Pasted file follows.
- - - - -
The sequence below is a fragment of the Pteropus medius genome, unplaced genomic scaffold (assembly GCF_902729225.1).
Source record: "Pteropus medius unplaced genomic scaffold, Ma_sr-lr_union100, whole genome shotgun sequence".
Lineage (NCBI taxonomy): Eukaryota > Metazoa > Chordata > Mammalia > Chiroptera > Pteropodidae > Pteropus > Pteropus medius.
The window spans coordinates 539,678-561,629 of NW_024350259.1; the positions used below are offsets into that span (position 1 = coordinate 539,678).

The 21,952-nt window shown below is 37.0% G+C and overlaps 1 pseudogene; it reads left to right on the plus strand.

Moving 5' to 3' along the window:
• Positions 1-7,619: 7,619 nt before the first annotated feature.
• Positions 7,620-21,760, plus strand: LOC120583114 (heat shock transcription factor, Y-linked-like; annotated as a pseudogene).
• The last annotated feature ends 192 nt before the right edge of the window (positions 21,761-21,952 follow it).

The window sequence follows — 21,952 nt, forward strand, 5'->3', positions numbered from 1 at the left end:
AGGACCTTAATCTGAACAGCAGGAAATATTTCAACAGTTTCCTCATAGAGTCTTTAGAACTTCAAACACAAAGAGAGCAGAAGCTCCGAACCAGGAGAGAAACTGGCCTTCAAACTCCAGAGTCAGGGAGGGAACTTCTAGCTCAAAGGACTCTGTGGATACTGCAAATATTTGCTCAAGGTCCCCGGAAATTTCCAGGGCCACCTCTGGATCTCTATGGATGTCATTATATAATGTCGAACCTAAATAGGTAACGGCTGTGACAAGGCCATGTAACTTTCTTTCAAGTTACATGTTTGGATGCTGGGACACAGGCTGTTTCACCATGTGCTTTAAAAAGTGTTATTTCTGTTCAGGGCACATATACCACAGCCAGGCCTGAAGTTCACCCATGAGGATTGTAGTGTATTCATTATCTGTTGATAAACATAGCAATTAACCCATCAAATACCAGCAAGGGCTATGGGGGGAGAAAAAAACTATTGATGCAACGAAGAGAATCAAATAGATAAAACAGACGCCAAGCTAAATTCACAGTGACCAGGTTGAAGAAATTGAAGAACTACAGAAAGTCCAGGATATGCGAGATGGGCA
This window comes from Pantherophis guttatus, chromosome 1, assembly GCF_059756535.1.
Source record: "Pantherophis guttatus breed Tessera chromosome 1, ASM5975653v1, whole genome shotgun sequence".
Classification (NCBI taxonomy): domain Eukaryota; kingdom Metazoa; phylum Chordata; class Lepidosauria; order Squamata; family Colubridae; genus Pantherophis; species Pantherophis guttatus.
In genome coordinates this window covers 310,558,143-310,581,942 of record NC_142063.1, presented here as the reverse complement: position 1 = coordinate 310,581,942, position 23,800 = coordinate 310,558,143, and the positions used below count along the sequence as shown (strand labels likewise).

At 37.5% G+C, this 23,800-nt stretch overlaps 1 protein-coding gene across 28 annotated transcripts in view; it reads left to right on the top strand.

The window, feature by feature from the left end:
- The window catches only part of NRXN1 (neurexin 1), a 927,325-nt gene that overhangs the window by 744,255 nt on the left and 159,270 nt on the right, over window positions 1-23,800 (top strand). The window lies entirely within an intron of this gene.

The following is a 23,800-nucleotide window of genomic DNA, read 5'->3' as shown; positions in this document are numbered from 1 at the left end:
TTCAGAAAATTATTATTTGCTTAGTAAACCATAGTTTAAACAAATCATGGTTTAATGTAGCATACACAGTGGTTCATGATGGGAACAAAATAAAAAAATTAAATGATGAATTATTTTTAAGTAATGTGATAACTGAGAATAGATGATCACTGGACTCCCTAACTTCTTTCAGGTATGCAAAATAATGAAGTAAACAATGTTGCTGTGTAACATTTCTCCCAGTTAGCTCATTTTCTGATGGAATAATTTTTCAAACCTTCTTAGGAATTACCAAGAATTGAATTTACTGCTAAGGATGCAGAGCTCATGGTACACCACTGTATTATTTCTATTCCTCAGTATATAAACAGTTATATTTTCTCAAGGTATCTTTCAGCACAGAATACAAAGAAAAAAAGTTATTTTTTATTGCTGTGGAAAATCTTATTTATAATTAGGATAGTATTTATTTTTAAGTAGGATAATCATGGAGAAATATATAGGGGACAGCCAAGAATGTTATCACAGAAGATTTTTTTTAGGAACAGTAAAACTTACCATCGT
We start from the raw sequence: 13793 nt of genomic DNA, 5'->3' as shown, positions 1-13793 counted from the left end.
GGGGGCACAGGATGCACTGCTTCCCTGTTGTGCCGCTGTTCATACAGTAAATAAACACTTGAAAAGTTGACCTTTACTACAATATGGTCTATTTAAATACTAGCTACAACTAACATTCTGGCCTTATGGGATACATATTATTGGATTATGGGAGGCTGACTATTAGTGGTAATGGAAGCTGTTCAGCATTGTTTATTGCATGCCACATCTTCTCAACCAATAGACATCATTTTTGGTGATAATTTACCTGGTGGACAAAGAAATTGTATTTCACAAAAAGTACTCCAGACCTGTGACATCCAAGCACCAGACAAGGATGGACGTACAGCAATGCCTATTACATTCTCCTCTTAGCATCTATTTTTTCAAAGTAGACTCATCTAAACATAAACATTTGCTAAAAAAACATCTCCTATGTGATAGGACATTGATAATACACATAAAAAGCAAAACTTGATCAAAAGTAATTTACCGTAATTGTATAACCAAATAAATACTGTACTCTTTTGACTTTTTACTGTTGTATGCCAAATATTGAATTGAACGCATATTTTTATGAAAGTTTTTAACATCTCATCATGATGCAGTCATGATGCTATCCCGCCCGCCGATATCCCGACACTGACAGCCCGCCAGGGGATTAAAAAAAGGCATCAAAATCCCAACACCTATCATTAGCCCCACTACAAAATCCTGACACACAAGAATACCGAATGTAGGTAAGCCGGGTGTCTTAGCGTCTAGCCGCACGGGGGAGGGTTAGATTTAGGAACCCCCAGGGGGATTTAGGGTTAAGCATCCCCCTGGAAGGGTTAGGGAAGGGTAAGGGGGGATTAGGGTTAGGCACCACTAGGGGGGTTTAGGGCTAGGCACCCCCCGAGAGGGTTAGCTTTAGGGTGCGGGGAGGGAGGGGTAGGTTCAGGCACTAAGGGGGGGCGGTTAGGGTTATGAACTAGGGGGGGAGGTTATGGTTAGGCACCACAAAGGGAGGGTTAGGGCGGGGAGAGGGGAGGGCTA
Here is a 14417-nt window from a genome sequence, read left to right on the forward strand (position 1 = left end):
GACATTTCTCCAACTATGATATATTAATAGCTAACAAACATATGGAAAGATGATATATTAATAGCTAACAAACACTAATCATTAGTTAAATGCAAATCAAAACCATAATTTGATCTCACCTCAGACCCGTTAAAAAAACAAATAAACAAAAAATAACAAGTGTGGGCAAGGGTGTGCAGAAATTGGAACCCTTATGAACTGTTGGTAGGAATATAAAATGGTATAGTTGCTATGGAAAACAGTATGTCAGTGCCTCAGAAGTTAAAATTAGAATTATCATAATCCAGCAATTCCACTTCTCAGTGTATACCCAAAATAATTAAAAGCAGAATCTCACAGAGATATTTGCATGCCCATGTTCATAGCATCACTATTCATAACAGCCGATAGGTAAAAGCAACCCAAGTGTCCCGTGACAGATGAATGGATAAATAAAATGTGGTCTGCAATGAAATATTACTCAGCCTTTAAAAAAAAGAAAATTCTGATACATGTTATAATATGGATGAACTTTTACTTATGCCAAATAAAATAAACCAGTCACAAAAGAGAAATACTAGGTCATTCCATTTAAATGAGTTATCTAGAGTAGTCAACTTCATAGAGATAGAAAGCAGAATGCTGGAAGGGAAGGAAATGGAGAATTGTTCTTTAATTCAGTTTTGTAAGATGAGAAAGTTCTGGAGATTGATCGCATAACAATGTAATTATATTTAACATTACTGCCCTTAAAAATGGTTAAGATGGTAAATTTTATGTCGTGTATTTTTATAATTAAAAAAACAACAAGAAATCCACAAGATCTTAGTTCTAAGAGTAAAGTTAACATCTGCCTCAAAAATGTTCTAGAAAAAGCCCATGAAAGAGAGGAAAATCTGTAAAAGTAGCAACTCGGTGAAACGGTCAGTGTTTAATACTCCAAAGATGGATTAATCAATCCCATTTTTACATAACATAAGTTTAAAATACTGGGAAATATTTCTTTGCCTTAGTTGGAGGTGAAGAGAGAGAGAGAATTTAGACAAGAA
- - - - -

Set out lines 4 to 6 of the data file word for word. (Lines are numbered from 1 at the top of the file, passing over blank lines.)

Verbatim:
The window spans coordinates 539,678-561,629 of NW_024350259.1; the positions used below are offsets into that span (position 1 = coordinate 539,678).

The 21,952-nt window shown below is 37.0% G+C and overlaps 1 pseudogene; it reads left to right on the plus strand.

Moving 5' to 3' along the window: